Horse Isle 3: Big Book of Breeds
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Big Book of Breeds
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[ INDEX ] Equine Type: Horse Breed: Castillon   [ PREV ] [ NEXT ]
Castillon Sooty Seal Brown Coat (left view)
Sooty Seal Brown Coat (left view)
Castillon Sooty Sepia Brown Coat (normal view)
Sooty Sepia Brown Coat (normal view)

Castillon Sooty Seal Brown Coat (front view)
Sooty Seal Brown Coat (front view)
Castillon Brown Coat (right view)
Brown Coat (right view)

The Castillon (also 'Castillonais', 'Saint-gironnais', 'Ariegeois de Castillon', and 'Cheval du Biros') is a French light draft breed which originated in the Pyrenees. It should not be confused with the Merens.

A local horse:
Contrary to the famous Merens and Pottok that also originated in the French side of the Pyrenees, the Castillon was never a widespread or a well-known breed. There are no records of how it was 'developed', although it probably involved crossing the local horses, who roamed in the Pyrenees for thousands of years, with Oriental and Spanish breeds at some point or another.

The Castillon was always an all-around breed that was locally used for farming, pulling carts, and for cavalry. During the 20th century, the Castillon's already fragile population nearly went extinct due to excessive crossbreeding with heavy draft breeds and, later on, due to the mechanization of agriculture and transportation which rendered the Castillon obsolete.

During the 1980s, when only several dozens of pure Castillons were left, a small group of breeders teamed together to save the breed. In 1992 they established an official breeding association for the breeding and promotion of the Castillon. Furthermore, thanks to their efforts, the Castillon was officially recognized by the French authorities in 1996.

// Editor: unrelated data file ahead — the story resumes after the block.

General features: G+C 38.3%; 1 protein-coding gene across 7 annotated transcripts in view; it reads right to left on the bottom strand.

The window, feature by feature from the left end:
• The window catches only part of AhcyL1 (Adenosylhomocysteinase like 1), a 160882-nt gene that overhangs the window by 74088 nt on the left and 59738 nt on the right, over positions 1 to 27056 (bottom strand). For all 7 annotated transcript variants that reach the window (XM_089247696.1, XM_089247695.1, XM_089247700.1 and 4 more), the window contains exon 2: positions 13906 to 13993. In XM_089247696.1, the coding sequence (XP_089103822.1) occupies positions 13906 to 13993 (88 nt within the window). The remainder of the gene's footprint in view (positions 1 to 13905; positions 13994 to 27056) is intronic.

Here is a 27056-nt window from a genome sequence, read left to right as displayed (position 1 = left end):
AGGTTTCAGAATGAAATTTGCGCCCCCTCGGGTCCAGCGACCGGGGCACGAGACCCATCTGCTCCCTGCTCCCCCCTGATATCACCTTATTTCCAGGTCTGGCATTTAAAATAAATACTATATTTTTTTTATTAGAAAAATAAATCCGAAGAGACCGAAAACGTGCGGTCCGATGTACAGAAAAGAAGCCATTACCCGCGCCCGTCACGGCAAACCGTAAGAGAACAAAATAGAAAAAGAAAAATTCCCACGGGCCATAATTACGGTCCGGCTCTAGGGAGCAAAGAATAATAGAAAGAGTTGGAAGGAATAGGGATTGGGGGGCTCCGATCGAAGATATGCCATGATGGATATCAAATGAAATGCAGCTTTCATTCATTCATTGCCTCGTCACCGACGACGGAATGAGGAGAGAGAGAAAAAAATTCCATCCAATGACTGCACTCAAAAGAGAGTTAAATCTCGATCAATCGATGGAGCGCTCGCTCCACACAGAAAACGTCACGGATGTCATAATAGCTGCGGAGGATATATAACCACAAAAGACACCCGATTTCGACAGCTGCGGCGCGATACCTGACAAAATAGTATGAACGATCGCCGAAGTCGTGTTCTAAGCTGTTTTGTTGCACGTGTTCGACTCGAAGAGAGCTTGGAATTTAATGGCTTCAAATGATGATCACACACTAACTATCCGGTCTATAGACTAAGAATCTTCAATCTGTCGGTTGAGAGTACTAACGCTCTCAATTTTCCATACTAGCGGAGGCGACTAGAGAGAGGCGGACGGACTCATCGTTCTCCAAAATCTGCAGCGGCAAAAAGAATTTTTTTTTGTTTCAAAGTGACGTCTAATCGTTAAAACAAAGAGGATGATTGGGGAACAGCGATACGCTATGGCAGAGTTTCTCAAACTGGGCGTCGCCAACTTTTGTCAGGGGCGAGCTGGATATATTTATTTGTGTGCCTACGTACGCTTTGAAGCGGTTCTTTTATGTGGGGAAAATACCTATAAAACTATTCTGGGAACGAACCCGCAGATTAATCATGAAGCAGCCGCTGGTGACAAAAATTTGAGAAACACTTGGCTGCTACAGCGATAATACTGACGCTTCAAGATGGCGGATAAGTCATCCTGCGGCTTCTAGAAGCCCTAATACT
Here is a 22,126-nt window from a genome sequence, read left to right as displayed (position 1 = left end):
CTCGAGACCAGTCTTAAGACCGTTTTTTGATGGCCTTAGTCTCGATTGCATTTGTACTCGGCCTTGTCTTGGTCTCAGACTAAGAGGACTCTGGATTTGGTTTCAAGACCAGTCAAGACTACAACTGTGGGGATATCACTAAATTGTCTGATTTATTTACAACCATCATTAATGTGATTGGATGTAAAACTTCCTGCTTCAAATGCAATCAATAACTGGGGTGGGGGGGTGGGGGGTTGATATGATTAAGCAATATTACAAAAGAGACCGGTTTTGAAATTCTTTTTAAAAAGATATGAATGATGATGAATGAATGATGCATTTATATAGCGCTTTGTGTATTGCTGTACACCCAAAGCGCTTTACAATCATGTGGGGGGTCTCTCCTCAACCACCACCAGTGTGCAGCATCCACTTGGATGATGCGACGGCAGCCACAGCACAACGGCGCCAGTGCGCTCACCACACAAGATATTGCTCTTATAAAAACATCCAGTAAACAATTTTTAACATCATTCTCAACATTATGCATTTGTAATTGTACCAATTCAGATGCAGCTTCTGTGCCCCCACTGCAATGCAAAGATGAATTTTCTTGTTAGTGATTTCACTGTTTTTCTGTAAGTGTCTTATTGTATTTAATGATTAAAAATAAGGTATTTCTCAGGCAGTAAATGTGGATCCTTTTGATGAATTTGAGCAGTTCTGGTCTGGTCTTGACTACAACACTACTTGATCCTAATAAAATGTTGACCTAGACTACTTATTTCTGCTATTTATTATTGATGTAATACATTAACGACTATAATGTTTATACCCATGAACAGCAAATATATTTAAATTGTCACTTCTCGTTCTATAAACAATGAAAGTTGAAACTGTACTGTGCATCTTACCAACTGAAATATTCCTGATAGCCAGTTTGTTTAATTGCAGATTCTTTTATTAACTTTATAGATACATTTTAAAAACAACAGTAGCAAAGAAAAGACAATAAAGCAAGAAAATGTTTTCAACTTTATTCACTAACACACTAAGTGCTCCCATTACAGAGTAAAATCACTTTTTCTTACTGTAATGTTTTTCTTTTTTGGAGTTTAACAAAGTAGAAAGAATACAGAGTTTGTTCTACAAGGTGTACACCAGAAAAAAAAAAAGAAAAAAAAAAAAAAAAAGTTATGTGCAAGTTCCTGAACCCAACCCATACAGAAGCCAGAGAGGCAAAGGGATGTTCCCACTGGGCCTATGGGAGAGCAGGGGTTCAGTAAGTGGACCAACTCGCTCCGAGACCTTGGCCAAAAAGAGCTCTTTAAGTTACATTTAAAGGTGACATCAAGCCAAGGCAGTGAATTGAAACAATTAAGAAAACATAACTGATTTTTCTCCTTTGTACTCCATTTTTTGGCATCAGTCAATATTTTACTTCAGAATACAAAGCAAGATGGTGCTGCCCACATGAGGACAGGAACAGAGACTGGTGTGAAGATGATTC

The Castillon today:
Today, the Castillon remains a somewhat obscure breed outside of the Pyrenees. Nevertheless, he is known locally as a good all-around horse, and is used for various disciplines, among them are recreational driving and riding, including trekking and recreational show-jumping.

Conformation:
The conformation of the Castillon is characterized by a large head with a concave-to-straight profile, short ears, a neck of medium length that connects to somewhat protruding withers, an extremely low-set tail, solid legs, and large hooves.

The hair of the mane and tail is often wavy, with the tail growing thick and long, and the mane being anywhere from short and sparse to long and full. The legs have light feathering.

Performance metrics:
The following are the: range, average, (SD), and MOE of performance metrics of ordered Castillons in Horse Isle (not bred ones). In rare cases, horses might have metrics outside of the range. Breeders can produce horses that are beyond this range.

Speed: 14.1-15.8, 15 (0.3), 0.06.
Sprint: 37-49, 43 (3), 0.59.

Accel: 0.74-0.9, 0.83 (0.04), 0.01.
Decel: 1-1.13, 1.06 (0.03), 0.01.

Jump: 4.97-5.24, 5.1 (0.06), 0.01.
Pull: 2.5-3.22, 2.81 (0.16), 0.03.

Turning: 43.74-56.68, 49.86 (3.06), 0.6.
Reverse: 2.2-2.8, 2.5 (0.1), 0.03.

Stamina: 46.64-51.48, 49.11 (1.09), 0.21.
Reaction: 0.74-0.85, 0.80 (0.02), 0.00.

Coats & Height:
Colors: usually seal-brown, less often black or 'bay' brown (the latter termed 'brown' in Horse Isle).
Additionals: sooty is extremely common.

Markings: The coat lacks white markings.

While Castillons are eligible for registration even if they have minor white markings on their legs, the breed standard still prefers that the hooves will be dark. In addition,
Castillons don't have prominent facial markings.

Therefore, in Horse Isle, Castillons don't naturally come with markings, and those who are born with prominent markings will receive a 100% penalty.

Height: 13.1hh to 15hh.
Castillon Sooty Ebony Black Coat
Sooty Ebony Black Coat
Castillon Sooty Seal Brown Coat
Sooty Seal Brown Coat
Castillon Sooty Dark Brown Coat
Sooty Dark Brown Coat
Castillon Brown Coat
Brown Coat


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